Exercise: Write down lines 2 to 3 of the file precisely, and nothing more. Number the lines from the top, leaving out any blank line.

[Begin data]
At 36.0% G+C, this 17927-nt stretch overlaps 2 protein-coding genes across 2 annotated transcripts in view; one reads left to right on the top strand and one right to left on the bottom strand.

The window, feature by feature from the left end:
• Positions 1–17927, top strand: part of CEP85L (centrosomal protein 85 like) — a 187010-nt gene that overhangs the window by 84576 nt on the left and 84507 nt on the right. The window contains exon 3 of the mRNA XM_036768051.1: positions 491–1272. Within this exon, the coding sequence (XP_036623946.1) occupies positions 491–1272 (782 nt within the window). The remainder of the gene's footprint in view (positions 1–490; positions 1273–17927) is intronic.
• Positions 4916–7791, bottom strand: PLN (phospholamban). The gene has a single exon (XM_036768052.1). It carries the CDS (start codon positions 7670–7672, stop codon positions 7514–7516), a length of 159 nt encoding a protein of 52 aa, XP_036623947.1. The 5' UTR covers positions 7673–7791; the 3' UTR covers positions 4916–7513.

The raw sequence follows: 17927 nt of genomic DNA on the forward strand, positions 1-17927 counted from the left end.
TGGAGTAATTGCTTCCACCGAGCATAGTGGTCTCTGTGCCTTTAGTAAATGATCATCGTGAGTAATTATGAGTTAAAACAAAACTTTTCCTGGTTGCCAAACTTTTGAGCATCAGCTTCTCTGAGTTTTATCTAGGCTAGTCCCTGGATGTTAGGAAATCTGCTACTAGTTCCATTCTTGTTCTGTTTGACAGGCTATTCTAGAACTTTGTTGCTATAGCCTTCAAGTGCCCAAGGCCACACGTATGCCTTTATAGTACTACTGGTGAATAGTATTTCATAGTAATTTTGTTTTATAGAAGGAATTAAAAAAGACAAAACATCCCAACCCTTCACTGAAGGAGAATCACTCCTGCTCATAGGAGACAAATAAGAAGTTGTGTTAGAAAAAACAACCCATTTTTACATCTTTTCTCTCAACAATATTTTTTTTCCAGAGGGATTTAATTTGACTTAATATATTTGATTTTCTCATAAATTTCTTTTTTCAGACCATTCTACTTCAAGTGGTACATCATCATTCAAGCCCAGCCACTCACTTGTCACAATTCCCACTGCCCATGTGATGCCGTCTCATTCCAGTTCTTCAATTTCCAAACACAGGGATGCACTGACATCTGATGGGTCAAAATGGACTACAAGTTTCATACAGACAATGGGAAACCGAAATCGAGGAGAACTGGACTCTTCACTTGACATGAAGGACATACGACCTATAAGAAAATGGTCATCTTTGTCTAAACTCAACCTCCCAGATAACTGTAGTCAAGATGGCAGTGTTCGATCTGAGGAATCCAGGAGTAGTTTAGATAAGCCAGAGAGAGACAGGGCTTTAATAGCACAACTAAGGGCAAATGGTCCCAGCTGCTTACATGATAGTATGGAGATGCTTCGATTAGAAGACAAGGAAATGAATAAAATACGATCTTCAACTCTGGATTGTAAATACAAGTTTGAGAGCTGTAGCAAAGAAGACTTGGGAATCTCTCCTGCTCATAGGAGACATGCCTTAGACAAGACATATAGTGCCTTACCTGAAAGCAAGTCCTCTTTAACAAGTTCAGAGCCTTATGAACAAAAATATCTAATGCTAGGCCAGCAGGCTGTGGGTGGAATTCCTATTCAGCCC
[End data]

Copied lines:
The window, feature by feature from the left end:
• Positions 1–17927, top strand: part of CEP85L (centrosomal protein 85 like) — a 187010-nt gene that overhangs the window by 84576 nt on the left and 84507 nt on the right. The window contains exon 3 of the mRNA XM_036768051.1: positions 491–1272. Within this exon, the coding sequence (XP_036623946.1) occupies positions 491–1272 (782 nt within the window). The remainder of the gene's footprint in view (positions 1–490; positions 1273–17927) is intronic.